The rationale behind collect out fees is to allow a lender to apply resources to effectively collect out their position. I have no issue with that. However, this fee can often be as much as 10% of the ledger value rather than the amount outstanding. In some instances the workload may well justify such a fee but these instances are few and far between. So why are lenders charging these fees? Well in short and in my opinion because they can.

The forum had some post putting the blame at the door of independent invoice finance companies which I thought was unfair. Some of them are guilty of this but not all and the banks are also actively involved in this practice.

By way of a recent example I had a client who owned a Scaffolding business and they were using invoice finance from a large bank provider. For good reasons they were restructuring and trading through a seperate limited company which in effect would be a phoenix. This had been well managed and the invoice finance facility had been run down to zero and cash was available to pay creditors. All good news and honourable. Unfortunately the bank concerned had a very black and white policy and could not finance the new company as it was technically a phoenix. As such the facility was ceasing and there was to be no ongoing relationship so the bank took advantage of the terms and conditions and charged a fee of 10% of the ledger value as a collect out fee. That resulted in a fee of £16,000 for collecting out what? Well, nothing as they had no outstanding balance. Who would have thought I had scaffolders calling bankers cowboys?!?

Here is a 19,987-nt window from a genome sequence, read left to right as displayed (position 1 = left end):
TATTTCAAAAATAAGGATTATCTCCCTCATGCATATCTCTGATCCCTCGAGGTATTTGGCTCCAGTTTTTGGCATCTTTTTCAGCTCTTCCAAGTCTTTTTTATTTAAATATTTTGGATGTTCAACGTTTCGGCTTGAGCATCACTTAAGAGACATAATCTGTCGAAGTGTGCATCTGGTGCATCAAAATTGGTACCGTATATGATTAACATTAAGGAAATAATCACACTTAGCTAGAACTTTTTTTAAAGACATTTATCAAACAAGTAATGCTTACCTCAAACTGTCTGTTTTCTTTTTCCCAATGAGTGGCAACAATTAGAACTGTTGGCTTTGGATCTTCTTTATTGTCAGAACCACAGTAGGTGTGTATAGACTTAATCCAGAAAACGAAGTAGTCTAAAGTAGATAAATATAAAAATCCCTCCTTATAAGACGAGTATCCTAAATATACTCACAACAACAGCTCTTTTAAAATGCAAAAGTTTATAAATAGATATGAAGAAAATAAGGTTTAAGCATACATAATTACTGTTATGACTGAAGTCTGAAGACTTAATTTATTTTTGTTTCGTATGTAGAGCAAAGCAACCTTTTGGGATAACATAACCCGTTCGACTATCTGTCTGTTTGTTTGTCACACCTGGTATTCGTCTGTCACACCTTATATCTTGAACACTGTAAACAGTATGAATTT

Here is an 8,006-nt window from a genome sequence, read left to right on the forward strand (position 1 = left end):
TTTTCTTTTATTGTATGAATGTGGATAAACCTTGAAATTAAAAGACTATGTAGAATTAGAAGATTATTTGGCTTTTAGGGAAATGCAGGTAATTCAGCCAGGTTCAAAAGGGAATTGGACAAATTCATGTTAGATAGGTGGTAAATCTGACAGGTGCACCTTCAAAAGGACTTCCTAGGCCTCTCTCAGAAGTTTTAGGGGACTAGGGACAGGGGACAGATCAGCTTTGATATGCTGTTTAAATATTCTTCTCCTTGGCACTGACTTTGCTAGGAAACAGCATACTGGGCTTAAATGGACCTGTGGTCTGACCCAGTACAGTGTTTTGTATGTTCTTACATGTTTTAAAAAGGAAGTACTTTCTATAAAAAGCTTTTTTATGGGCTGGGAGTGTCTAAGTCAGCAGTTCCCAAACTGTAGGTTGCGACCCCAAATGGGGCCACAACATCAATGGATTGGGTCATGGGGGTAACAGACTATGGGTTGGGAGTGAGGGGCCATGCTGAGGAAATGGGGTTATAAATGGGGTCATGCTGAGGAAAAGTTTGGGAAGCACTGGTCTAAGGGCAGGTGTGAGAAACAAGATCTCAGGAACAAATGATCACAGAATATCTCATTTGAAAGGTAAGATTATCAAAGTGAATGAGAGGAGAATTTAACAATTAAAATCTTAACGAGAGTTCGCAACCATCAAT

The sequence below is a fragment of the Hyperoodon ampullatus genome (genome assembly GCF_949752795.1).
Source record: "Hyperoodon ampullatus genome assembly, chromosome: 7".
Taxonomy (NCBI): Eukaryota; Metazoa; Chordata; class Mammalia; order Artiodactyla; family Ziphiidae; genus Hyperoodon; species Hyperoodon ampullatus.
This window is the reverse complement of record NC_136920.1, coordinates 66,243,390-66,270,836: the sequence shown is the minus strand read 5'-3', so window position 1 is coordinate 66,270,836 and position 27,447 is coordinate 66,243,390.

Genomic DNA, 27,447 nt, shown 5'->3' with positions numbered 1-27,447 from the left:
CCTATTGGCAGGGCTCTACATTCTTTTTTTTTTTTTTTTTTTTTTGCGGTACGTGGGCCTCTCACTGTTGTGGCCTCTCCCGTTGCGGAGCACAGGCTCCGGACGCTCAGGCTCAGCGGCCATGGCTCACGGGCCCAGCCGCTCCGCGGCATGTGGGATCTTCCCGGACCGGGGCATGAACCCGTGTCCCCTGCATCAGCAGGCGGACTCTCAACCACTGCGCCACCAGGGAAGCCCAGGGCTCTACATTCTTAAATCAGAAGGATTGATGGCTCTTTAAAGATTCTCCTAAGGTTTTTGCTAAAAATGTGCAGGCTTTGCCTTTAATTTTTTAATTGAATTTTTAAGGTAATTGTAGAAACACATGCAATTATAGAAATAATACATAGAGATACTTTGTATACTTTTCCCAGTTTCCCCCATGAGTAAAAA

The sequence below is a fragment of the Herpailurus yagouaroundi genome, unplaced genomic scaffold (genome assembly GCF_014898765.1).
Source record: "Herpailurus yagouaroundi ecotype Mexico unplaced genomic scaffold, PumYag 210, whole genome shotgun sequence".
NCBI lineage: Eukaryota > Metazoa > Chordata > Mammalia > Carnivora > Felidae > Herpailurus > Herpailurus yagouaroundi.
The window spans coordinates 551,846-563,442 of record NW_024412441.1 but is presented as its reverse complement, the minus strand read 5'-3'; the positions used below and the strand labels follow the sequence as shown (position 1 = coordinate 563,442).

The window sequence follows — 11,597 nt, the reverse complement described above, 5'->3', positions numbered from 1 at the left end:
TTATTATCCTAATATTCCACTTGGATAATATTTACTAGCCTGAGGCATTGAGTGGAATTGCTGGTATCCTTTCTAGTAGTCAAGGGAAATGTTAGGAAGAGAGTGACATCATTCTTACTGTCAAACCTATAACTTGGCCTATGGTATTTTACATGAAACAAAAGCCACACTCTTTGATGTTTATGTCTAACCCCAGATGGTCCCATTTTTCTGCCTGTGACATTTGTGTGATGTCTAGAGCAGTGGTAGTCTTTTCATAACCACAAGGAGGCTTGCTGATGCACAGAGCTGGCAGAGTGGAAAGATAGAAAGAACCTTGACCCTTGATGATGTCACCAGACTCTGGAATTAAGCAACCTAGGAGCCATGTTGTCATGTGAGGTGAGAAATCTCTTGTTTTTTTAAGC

What is the effect on these businesses and their directors? Well in most cases I suspect the impact is nominal as any money collected in and not charged in fees would be distributed to creditors including HMRC. However, in some instances directors may well have benefited and my scaffolding client was a good example – it was money that would have ended up in their pocket. Either way I think it is morally wrong to charge for a service that has not been provided.

This practice is gaining publicity and tainting the name of a very good industry that is a valuable source of working capital for many thousands of UK businesses.